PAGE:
It has several advantages. First, burning hydrogen in a combustion engine only requires adjustments: “we need to integrate metals capable of withstanding higher temperatures and an injection system adapted to this highly volatile fuel, and review the control of combustion, whose characteristics are very different from those of diesel… But these are by no means technological breakthroughs,” says Luis Le Moyne, director of ESAT. Secondly, this solution would allow manufacturers to keep their production line and thus not increase their prices too much. “It’s a low-cost solution for decarbonizing transportation,” he concludes.
By comparison, fuel cells are not yet manufactured on a large scale and contain platinum, a rare metal… which considerably increases the purchase cost of the vehicle. “As their life span is currently limited, it is also necessary to plan for a replacement of the fuel cell during the vehicle’s life cycle”, adds Gaétan Monnier. However, fuel cells can offer better energy efficiency (up to 65%) than the hydrogen engine (up to 45%). Which solution will win? At the moment it’s not clear: “The hydrogen engine appears to be less expensive to invest in, but potentially slightly more fuel-intensive over the vehicle’s life cycle. Both could therefore have their economic relevance depending on the intended use of the vehicle,” summarises the researcher.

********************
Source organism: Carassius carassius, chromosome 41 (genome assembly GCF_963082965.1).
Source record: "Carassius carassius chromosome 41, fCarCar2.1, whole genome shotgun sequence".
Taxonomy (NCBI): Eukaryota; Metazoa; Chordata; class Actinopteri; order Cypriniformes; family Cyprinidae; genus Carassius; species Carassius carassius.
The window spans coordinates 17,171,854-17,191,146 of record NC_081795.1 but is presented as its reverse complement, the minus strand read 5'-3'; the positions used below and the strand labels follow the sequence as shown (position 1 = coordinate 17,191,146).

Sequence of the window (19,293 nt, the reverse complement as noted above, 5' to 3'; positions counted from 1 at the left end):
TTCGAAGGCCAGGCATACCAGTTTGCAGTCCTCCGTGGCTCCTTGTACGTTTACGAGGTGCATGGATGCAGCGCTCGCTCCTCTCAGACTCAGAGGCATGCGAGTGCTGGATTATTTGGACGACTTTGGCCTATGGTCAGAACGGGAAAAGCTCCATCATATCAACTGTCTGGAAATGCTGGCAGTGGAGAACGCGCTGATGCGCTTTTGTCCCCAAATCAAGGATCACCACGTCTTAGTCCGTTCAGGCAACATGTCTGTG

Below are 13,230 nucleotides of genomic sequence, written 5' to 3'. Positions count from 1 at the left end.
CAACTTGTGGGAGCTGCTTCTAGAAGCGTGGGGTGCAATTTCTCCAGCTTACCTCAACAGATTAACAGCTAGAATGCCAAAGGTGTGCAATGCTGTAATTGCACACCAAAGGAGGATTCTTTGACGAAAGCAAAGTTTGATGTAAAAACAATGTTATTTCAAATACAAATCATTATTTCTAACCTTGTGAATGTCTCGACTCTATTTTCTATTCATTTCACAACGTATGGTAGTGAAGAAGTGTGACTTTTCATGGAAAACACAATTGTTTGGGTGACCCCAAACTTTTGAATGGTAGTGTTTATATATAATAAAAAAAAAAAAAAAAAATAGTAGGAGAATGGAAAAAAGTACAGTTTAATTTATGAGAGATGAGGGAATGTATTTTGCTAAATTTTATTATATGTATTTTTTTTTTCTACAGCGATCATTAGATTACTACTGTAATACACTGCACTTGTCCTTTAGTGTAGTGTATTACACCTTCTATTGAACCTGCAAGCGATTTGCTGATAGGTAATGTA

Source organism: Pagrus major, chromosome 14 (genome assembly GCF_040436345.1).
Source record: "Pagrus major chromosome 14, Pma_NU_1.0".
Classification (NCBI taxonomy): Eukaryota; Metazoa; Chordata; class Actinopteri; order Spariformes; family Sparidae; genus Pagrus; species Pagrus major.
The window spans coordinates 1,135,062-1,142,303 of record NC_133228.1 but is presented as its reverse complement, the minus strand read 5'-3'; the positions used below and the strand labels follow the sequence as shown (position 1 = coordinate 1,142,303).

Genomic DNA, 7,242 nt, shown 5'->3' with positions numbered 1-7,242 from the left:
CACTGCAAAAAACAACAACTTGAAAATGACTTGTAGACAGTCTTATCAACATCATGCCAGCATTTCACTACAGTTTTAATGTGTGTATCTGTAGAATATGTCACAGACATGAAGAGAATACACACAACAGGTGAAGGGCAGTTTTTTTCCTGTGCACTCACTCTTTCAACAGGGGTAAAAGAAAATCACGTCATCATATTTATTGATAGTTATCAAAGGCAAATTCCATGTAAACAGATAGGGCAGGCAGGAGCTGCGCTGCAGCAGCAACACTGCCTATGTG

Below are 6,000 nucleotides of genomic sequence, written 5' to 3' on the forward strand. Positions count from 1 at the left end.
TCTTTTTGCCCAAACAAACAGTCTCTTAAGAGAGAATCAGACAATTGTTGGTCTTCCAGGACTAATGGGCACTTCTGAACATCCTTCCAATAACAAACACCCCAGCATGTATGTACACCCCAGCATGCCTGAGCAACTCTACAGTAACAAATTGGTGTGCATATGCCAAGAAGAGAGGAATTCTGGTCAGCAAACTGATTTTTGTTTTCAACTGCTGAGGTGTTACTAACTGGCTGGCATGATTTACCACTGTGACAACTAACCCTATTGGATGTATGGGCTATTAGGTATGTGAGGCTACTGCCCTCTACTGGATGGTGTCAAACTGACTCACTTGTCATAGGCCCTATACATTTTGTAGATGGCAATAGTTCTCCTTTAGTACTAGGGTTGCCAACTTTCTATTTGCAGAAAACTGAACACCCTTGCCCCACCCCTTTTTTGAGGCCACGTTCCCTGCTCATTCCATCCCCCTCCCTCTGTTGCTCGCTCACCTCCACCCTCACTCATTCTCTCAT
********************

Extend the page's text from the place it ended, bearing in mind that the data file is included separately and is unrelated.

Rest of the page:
Is hydrogen too volatile for aviation?
When it comes to air travel, there is once again a debate over the use of hydrogen versus gas turbines. Airbus is currently testing both solutions to get a hydrogen-powered aircraft off the ground by 2035. However, “the challenge is not so much in propulsion as in the storage of hydrogen on board, which will have to be in its liquid state, its most compact form,” points out Cédric Phillibert, former analyst at the International Energy Agency (IEA). Even so, hydrogen takes up four times more space than kerosene and must be kept at the extremely low temperature of ‑253°C. This has one significant consequence: the liquid hydrogen tank, which is spherical or cylindrical in shape – to limit heat loss as much as possible – cannot be housed in the aircraft’s wings… which means it must be placed in the fuselage and the aircraft must be completely reinvented! Manufacturers are therefore studying the possibility of burning a more “practical” derivative of hydrogen in the current turbines: synthetic fuel.